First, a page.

Mount Remote Folder with SSH using SSHFS
If you do any type of serious web or application development, you’re certainly used to working with remote servers and networked systems. You work locally, create test cases and do some kind of qa before deploying to the live system. But what if your qa / test system is also remotely? Wouldn’t it be nice if you could just work as if your files were local and have changes sync automatically?
Mount remote folder with ssh using sshfs makes it possible. Be careful as all changes are reflected on your remote server immediately and without warning. If you’re often working with remote servers, directories and files, then you know how annoying it can become to constantly sync your content using ftp, ssh, sftp or some other method.
Following are the steps necessary to accomplish this:
$ sudo apt-get install sshfs
This will also install fuse-utils and libfuse2, which are required for sshfs to work properly.
Create a folder to serve as mount location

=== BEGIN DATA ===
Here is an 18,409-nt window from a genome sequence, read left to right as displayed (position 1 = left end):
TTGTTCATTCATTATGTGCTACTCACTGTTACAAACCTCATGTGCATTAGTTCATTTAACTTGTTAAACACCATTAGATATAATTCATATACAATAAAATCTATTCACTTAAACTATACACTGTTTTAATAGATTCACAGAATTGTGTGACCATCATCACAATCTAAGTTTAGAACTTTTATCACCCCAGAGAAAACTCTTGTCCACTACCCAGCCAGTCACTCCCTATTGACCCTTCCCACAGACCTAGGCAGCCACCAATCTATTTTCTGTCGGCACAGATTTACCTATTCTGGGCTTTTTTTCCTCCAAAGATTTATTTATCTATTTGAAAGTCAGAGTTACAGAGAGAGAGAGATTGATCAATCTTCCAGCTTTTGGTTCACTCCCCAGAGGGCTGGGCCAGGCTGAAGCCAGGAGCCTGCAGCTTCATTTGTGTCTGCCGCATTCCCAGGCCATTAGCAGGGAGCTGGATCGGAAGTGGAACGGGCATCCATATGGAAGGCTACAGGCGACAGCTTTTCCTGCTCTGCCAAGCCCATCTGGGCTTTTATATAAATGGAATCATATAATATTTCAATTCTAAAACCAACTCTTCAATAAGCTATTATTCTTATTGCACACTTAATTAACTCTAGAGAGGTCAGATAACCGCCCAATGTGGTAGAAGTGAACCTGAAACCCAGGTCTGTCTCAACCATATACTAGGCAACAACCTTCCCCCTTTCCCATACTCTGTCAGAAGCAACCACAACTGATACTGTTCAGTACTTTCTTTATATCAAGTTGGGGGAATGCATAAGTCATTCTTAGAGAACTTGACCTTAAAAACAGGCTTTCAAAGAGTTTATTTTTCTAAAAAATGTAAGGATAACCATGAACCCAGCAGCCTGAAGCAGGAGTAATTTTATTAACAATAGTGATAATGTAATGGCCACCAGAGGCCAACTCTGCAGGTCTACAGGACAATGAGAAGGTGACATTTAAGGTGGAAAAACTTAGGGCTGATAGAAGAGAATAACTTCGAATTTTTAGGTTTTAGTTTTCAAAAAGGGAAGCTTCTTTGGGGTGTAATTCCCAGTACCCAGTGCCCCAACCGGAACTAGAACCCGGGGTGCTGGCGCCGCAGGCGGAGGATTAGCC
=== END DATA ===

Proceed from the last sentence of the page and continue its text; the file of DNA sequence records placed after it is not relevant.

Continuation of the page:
$ mkdir ~/mount/some-name
Add your user account to the group
Your account will need the necessary access privileges for sshfs. After this command, you will need to logout and log back in for the changes to take effect.
$ sudo adduser your-username fuse
Mount the remote filesystem
Now mount the location using the following syntax: sshfs user@host:/remote-folder local-mount
$ sshfs firstname.lastname@example.org:/web ~/mount/localweb
That’s it, you should now have a local folder with all the files from the remote location. You can work with them as if they’re local and see the effect on your remote location in real time. Keep in mind though that any mishap or coding error will be reflected immediately as well.